By the 2000s, Huawei was taking its strategy overseas, with the help of US$10.6 billion in credit from China Development Bank and the Export-Import Bank of China, both controlled by Beijing. Its credit line would reach US$100 billion over the next decade. Huawei, acting as a Chinese national champion, could offer telecom operators and mobile carriers low-cost long-term loans from the state banks to buy its equipment. (In 2012 the company told a U.S. congressional committee that customers borrowed only US$5.9 billion of the US$100 billion from 2005 to 2011.)

In 2005 the China Development Bank lent the Nigerian government US$200 million to buy Huawei equipment for a national wireless network, offering an absurdly low interest rate, as little as one per cent, according to a study by the Japan External Trade Organization. (The benchmark rate at the time was more than six per cent.) Huawei’s overseas sales had been US$50 million in 1999. By the end of 2005, they’d surged 100-fold, to US$5 billion.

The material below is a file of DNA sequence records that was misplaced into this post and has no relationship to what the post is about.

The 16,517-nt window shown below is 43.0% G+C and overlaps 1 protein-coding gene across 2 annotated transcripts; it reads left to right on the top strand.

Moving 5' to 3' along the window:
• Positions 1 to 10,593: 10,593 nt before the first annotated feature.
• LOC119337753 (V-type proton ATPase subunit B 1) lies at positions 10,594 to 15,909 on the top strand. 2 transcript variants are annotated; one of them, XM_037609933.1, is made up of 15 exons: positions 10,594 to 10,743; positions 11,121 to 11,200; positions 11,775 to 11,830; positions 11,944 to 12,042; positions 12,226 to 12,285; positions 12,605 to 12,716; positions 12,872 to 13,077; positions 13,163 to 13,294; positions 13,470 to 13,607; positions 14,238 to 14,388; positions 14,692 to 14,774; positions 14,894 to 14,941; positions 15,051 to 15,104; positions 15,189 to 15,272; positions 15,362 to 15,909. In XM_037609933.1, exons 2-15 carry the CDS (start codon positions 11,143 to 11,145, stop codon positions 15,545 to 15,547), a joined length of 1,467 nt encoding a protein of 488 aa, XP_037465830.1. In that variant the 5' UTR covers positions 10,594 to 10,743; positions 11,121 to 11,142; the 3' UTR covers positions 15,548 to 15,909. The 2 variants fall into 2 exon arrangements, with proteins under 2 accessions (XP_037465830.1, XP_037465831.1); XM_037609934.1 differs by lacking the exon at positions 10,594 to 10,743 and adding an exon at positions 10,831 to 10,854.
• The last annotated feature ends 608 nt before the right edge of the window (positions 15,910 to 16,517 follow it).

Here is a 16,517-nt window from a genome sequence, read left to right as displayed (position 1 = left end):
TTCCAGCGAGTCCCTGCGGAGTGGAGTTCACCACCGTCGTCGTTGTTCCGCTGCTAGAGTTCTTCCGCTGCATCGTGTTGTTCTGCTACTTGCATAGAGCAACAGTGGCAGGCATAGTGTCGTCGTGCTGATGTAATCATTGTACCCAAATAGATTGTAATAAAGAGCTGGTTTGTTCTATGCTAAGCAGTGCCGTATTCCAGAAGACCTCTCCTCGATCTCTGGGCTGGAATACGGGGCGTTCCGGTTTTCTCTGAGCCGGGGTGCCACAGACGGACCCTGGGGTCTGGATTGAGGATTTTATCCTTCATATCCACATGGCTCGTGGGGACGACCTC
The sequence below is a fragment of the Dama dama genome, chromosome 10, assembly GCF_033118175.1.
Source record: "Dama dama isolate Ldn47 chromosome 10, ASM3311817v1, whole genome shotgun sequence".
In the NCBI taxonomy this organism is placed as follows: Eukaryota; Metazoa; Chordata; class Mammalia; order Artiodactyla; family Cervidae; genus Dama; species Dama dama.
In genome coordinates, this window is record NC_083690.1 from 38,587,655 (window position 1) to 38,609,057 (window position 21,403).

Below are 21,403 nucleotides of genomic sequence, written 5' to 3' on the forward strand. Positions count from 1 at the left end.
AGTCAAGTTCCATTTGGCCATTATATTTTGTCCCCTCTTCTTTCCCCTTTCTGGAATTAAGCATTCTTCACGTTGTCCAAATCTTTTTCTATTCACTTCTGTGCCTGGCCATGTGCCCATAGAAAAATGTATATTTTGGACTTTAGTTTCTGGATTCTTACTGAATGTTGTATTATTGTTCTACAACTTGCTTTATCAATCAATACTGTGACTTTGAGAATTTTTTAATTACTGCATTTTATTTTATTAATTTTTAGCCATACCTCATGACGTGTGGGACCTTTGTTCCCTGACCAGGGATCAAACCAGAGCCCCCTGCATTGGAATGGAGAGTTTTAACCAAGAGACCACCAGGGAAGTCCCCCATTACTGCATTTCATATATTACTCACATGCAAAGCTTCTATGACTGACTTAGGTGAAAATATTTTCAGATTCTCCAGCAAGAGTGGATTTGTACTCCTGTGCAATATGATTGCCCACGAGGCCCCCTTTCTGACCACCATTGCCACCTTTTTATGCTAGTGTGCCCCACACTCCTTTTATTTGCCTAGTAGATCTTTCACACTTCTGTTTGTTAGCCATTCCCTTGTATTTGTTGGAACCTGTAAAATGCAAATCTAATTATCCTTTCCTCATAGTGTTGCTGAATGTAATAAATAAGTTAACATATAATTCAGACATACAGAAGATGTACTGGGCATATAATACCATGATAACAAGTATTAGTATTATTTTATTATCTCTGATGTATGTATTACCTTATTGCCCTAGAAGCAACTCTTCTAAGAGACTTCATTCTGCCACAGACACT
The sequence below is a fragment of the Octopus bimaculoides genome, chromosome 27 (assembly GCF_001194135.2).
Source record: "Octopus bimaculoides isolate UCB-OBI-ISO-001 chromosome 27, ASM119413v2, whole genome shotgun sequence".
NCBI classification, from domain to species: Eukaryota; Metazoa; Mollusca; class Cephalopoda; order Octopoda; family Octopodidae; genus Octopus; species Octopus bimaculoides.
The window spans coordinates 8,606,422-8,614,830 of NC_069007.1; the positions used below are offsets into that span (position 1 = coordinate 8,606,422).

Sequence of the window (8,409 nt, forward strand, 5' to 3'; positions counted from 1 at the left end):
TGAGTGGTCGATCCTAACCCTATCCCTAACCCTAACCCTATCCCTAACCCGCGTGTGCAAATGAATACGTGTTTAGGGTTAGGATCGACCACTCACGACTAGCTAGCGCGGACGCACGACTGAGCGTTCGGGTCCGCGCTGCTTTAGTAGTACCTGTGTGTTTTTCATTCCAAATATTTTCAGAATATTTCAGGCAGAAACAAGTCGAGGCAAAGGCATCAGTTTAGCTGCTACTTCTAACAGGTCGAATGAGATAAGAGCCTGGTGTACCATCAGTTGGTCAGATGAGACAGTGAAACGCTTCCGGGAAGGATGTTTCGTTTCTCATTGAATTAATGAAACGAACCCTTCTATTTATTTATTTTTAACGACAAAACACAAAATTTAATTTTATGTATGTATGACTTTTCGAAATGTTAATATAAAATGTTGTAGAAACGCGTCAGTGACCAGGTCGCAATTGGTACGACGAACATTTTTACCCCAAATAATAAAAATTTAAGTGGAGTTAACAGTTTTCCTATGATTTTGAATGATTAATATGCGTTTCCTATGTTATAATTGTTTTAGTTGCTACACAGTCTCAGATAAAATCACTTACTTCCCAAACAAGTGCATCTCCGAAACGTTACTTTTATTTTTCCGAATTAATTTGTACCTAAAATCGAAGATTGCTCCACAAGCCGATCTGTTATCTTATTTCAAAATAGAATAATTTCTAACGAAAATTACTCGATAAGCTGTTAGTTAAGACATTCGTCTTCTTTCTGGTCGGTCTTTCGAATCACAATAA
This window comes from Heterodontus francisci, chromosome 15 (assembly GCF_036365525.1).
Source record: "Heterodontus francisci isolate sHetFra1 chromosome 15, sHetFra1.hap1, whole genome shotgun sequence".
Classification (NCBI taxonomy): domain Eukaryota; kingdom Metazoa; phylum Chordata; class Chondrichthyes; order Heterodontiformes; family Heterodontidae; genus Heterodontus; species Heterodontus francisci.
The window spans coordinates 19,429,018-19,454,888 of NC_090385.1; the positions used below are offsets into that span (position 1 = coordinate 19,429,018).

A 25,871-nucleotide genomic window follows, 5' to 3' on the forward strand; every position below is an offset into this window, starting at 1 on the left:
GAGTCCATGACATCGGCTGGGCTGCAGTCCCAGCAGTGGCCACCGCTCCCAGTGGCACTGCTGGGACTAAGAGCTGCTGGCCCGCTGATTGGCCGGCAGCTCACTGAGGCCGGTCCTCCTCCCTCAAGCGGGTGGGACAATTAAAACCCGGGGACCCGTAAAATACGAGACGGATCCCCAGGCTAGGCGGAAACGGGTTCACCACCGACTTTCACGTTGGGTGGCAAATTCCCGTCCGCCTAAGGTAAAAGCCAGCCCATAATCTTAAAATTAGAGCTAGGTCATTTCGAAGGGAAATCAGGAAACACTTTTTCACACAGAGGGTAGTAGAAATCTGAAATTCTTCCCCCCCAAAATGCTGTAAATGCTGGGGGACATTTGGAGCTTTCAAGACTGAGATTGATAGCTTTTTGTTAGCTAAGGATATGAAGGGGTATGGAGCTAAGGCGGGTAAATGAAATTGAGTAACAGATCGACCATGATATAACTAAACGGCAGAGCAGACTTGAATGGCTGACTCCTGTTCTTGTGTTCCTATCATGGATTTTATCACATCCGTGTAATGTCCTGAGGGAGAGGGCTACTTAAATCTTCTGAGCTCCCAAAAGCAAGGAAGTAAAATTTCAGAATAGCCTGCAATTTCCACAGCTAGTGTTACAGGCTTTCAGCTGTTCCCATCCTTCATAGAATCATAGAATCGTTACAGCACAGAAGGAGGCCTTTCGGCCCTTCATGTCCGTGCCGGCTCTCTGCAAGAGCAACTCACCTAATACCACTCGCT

Around this time, Western companies began complaining about intellectual-property theft — complaints Huawei denied or chalked up to misunderstandings. Even so, the established telecom companies mostly ignored Huawei, seeing it merely as a low-cost competitor that would have trouble competing in their home markets. But in 2005, the company stunned the industry, winning a piece of a £10 billion (US$19 billion) project to replace 16 national phone networks in the U.K. with a single digital one. Nortel and the telecom Marconi Corp. lost out. Then, in 2008, Huawei beat out Nortel on its home turf, landing a contract as part of a $1 billion wireless network in Canada for Telus Corp. and BCE Inc.